September 28, 2005
I spoke yesterday with track alum Colleen Kelly C'04. She is living on Manhattan's upper west side and is now a graduate assistant helping to train runners at Columbia U. A psychology major, Colleen ran for the Hoyas during the 2005 indoor season after starting a graduate degree in liberal studies.
What a delightful young woman! I called her because I wanted to find out more about this accomplished Hoya who earlier this month was selected as the state winner (DC) for NCAA Woman of the Year Honors. This is no glamour pageant; the award recognizes outstanding female student-athletes who have excelled in academics, athletics, and community leadership. Colleen is in good Georgetown company, following previous DC Woman of the Year winners Bowen Holden (2001) and Katrina deBoer (2000).
Daughter of double-Hoya and rowing alum Kevin Kelly C'76, M'80, Colleen grew up moving around the country with her military-doctor dad and family. Throughout her young life, she was a dancer: lessons, performances and all that. As an 8th grader, she whimsically decided to try her luck in a local area track meet. She won the one-mile run. It was a catalytic event that rearranged her life. She stopped dancing and began running, setting records and collecting accolades all the way through high school and college.
Coming from a small Catholic girls' school In Philadelphia (Mt. St. Joe's) with a not-so-stellar track program, Colleen was apprehensive about her chances of succeeding in a national level track program. She was recruited hard by Philadelphia-area colleges but was sold on Georgetown by the coaches and team members she met. According to Colleen, "I had come so far running in high school that I wanted to push myself and see how good I could become." Looking back, she knows her decision was the right one.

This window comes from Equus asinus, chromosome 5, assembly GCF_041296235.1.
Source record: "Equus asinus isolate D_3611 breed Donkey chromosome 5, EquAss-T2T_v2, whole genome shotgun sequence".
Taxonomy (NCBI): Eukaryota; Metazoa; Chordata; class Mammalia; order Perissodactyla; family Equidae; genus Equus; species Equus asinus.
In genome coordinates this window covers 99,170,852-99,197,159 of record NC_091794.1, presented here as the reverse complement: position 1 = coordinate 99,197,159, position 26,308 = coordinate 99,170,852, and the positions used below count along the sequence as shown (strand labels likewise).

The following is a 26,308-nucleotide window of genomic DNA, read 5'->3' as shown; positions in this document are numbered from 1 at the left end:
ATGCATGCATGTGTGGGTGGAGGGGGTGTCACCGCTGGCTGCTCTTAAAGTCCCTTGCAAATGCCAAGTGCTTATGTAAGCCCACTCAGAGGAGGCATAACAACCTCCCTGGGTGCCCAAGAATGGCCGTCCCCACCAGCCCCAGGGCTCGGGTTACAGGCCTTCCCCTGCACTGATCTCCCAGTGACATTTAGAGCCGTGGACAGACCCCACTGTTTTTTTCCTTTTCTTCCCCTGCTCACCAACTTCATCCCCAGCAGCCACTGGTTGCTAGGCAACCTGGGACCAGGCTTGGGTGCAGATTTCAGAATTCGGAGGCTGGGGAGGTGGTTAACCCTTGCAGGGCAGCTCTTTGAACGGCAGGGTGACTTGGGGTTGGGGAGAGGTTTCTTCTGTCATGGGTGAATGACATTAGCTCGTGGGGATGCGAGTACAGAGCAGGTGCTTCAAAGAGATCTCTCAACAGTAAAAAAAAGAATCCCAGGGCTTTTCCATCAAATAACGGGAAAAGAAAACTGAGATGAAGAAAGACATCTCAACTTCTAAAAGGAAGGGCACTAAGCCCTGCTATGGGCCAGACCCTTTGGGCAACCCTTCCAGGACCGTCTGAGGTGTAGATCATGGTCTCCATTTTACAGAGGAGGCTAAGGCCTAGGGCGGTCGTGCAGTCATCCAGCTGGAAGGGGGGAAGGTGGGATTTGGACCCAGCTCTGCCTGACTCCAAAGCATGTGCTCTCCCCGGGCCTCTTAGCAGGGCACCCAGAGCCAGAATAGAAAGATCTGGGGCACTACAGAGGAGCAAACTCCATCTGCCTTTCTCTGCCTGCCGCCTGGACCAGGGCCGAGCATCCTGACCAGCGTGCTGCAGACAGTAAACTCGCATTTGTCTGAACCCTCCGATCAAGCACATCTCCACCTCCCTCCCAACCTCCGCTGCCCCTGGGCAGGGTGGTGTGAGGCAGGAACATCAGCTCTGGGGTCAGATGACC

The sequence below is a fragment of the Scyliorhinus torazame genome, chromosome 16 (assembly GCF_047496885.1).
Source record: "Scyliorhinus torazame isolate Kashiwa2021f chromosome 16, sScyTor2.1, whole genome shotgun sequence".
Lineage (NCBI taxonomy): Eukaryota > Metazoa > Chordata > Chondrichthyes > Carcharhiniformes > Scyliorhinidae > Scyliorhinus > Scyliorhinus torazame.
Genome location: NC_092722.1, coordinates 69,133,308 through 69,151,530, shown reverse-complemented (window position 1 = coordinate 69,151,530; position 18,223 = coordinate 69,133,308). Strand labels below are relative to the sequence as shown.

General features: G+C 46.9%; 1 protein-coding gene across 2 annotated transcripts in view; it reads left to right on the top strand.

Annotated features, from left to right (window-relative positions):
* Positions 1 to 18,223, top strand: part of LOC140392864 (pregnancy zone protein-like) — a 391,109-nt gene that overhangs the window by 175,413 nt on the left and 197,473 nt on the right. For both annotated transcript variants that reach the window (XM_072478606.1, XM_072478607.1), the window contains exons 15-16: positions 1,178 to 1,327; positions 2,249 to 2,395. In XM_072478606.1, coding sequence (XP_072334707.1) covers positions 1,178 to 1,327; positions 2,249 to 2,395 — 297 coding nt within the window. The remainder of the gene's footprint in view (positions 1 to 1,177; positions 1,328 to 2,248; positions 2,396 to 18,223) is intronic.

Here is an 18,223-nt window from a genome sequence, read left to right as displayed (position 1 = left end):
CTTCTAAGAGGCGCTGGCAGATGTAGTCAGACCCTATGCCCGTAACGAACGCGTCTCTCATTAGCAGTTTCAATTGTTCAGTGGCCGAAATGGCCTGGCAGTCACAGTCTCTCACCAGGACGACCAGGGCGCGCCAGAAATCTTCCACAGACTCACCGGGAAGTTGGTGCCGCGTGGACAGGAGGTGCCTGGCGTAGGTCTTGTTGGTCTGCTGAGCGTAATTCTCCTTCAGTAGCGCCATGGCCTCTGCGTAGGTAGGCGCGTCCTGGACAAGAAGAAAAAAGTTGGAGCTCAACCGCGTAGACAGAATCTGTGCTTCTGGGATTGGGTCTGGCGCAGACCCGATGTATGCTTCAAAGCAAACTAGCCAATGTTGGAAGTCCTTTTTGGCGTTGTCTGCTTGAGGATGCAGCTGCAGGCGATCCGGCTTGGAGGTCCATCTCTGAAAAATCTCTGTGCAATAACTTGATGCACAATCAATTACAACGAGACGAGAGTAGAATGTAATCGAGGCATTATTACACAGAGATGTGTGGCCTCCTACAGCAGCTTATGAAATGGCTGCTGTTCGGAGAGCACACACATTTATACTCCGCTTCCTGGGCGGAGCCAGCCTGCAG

Complimenting her success on the track, Colleen was an academic all-star throughout her Georgetown career. Additionally, she developed into one of the leaders of the Georgetown Athlete Mentoring Enterprise (GAME), a service program that brings Hoya athletes to DC school children to speak, counsel and help them with homework.
So when they crown the winner of the NCAA award in late October, regardless of the selection, Colleen will know that she has already won a much greater prize: the self-confidence that kept growing in every race she ran from 8th grade forward. I look forward to meeting Colleen in person some day, because all of her running to date has prepared her for the biggest race of all, the rest of her life.
And I am certain she will be just as successful as in the past.